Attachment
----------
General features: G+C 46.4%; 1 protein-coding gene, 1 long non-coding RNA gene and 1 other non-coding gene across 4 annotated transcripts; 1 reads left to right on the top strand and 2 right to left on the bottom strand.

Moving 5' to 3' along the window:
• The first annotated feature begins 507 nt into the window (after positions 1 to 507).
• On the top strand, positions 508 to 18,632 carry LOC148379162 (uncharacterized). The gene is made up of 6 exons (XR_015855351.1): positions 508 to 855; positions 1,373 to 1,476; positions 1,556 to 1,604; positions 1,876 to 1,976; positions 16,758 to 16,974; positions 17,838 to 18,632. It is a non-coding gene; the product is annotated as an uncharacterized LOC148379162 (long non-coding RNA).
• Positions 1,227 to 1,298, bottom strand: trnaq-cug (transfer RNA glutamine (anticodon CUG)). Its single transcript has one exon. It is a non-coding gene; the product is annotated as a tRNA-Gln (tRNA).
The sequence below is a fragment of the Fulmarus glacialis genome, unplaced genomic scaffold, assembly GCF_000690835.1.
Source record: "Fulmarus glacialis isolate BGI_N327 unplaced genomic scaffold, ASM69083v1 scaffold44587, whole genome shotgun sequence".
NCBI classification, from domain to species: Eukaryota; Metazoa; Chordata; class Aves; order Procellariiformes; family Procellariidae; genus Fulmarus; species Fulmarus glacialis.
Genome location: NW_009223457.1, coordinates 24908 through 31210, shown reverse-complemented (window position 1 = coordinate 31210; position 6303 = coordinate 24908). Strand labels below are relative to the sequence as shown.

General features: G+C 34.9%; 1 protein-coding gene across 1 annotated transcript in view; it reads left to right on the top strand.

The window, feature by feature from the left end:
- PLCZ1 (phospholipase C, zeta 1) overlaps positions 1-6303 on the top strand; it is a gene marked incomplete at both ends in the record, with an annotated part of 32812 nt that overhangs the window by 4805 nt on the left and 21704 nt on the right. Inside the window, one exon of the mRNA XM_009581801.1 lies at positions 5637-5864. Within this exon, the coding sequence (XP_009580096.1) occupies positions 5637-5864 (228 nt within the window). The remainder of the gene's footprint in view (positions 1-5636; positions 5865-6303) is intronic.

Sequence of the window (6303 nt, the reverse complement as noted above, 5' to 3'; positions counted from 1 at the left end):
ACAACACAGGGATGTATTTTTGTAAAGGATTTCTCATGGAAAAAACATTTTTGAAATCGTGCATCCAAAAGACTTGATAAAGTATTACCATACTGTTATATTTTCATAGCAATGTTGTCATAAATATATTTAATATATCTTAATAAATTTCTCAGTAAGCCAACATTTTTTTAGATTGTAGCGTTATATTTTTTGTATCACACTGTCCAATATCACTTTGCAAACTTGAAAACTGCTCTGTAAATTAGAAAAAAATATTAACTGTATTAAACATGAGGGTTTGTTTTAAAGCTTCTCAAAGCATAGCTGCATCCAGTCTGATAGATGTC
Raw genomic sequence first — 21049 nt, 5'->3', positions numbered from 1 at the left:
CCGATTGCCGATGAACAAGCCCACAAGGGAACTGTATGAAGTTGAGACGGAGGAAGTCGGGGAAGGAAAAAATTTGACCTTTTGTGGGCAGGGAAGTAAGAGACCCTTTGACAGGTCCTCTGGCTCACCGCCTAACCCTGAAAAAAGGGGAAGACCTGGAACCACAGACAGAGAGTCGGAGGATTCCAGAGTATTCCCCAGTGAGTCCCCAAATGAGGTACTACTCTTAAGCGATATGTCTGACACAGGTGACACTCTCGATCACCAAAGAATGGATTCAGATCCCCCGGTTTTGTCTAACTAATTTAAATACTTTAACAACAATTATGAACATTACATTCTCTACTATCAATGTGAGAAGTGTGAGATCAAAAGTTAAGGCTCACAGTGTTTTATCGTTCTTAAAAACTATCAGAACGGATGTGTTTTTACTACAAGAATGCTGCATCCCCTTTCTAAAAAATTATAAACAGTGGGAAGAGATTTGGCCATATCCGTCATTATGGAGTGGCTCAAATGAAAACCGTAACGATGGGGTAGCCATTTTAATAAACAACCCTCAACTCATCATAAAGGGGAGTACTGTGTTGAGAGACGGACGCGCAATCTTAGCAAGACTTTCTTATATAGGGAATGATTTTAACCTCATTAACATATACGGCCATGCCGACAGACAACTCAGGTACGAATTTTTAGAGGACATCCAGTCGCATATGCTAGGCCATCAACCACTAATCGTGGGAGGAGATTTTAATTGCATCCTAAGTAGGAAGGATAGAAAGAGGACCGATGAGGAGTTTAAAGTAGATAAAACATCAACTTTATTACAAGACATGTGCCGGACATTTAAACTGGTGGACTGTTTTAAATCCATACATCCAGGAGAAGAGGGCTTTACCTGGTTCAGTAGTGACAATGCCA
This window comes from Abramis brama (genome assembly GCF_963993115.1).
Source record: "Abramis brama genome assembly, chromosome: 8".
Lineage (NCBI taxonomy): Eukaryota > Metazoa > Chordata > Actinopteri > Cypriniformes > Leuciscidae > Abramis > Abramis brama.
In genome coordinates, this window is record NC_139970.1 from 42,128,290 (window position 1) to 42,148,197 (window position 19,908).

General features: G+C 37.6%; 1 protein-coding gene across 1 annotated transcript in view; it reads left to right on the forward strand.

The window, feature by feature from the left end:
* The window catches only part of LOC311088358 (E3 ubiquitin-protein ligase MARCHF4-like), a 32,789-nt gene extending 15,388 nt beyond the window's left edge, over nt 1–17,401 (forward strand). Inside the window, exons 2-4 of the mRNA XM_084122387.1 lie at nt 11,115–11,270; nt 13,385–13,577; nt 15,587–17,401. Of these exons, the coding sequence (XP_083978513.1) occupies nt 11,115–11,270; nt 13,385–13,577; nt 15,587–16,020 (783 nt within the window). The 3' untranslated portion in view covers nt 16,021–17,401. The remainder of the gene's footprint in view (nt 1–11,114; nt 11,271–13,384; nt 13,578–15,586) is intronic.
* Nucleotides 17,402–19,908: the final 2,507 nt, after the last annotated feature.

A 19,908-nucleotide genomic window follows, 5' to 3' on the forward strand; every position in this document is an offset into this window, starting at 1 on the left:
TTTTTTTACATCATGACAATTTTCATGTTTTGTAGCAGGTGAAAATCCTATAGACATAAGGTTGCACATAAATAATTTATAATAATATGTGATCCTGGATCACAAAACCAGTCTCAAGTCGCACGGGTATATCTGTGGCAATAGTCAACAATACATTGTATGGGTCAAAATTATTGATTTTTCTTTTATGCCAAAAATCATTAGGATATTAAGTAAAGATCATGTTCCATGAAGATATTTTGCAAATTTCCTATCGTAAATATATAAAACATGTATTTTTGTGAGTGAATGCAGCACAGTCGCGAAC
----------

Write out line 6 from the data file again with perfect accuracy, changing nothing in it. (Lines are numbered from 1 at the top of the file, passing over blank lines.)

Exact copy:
The sequence below is a fragment of the Fulmarus glacialis genome, unplaced genomic scaffold, assembly GCF_000690835.1.